No Country for Minorities

Sehyr Mirza Lahore

Enraged at the lack of safeguards available for the minority groups in Pakistan, human rights activists took to streets on Thursday to stage protests against the forced conversions of Hindu women.

Demonstrations against forced conversions were held in Islamabad, Lahore, Karachi, Peshawar, Hyderabad and other parts of the country as well as abroad in New York, Houston and Toronto. The protesters, carrying banners and placards, raised a collective voice against Mian Mitho- a notorious religious cleric and political leader from Pakistan’s Sindh province- repeatedly accused for aiding the forced conversions of women from other religious groups to Islam.

The call for protest on August 11, was given by rights activist Kapil Dev, to coincide with the National Minorities Day in the country. "Mian Mithoo is a symbol of terror. He's a symbol of forced conversions … and Hindus from that area, they cannot even dare to utter a single word [against him]," Kapil Dev said in an interview with VOA News.

For the uninitiated, Pir Abdul Haq aka Mian Mithoo came into the limelight following the 2012 kidnapping and conversion of a Hindu girl, Rinkle Kumari, who later testified in Pakistan’s Supreme Court that she married of her own free will. The Hindu community had accused Mithoo of coercing the girl into her testimony. Forced conversions of Hindus in the province of Sindh still remain a common complaint.

Activists in Lahore gathered at the Charing Cross on the Mall Road, calling on the government to immediately act against the abductions and enact legislation to protect the women. The protesters stated that as many as 1000 Hindu and Christian girls, most of them under the age of 18 and from low-income backgrounds, are forcibly converted to Islam, every year. According to the activists, there is no specific law that criminalizes forced conversions as a criminal offense with a corresponding punishment. Girls from minority groups are usually abducted, converted to Islam and married to the abductors without their informed consent. During the legal proceedings, the victim girls remain in the custody of the abductors and are allegedly threatened and brainwashed. The girls reappear in the courts mostly after a lapse of two months and testify before a magistrate that they converted and married wilfully after which the case is closed. Speaking at the protest, Amarnath Randawa of Hindu Sudhar Sabha, said “Forced conversions are bringing a bad name to the country. We have come together to raise awareness about the situation of minorities which has gone from bad to worse in the last seven decades as the numbers have unfortunately fallen from15% to a meagre 2 %. Many Hindu families have fled to India due to religious persecution.”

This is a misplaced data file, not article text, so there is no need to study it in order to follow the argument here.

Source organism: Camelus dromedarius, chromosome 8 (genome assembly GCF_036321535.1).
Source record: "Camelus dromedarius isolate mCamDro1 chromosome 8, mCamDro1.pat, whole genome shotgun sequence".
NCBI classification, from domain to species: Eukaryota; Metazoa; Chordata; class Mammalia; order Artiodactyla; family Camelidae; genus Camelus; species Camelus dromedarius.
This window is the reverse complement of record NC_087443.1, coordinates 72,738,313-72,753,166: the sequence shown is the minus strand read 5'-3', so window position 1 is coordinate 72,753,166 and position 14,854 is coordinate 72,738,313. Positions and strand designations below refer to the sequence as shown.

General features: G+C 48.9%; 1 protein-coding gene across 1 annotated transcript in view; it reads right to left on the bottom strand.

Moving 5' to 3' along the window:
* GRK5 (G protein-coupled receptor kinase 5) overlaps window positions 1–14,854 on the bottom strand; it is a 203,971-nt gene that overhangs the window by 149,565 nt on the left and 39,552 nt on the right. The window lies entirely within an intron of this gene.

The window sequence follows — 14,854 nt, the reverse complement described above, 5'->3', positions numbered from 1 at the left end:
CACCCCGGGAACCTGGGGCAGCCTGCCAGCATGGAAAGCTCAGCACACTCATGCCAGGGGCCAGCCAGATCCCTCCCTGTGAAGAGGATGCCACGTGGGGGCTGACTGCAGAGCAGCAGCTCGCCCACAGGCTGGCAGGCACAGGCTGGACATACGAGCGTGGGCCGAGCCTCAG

Condemning the intolerance against the minority groups, rights activist Aroon Kumar Kundani, asserted that the government is not willing to take action against the accused Mian Mithoo. “He is involved in several cases of forced conversions to Islam. No religion allows forced conversions yet the heinous practice continues, much to our dismay. The government is failing in its duty to protect the Hindus from attacks and to prevent forced conversions effective laws need to be enforced.”

According to Saeeda Diep, executive director of the Institute for Peace and Secular Studies, “Muhammad Ali Jinnah’s August 11 speech called for equal rights for minorities. He said in his address to the Constituent Assembly that Pakistanis would be free to go their temples, mosques or any other place of worship. However, Pakistan has failed to protect its citizens. If the government cares about the well-being of the country, it must immediately take measures to protect the minority groups.”

She said it is rather unfortunate that minorities are marking the National Minorities Day as black day. “Most of the cases of forced conversions taking place in Sindh are reported by regional Sindhi newspapers. Why doesn’t the Pakistani mainstream electronic and print media highlight the issue of forced conversions?, she questioned, urging the media to focus on the issue to bring it to the concerned for legislative measures.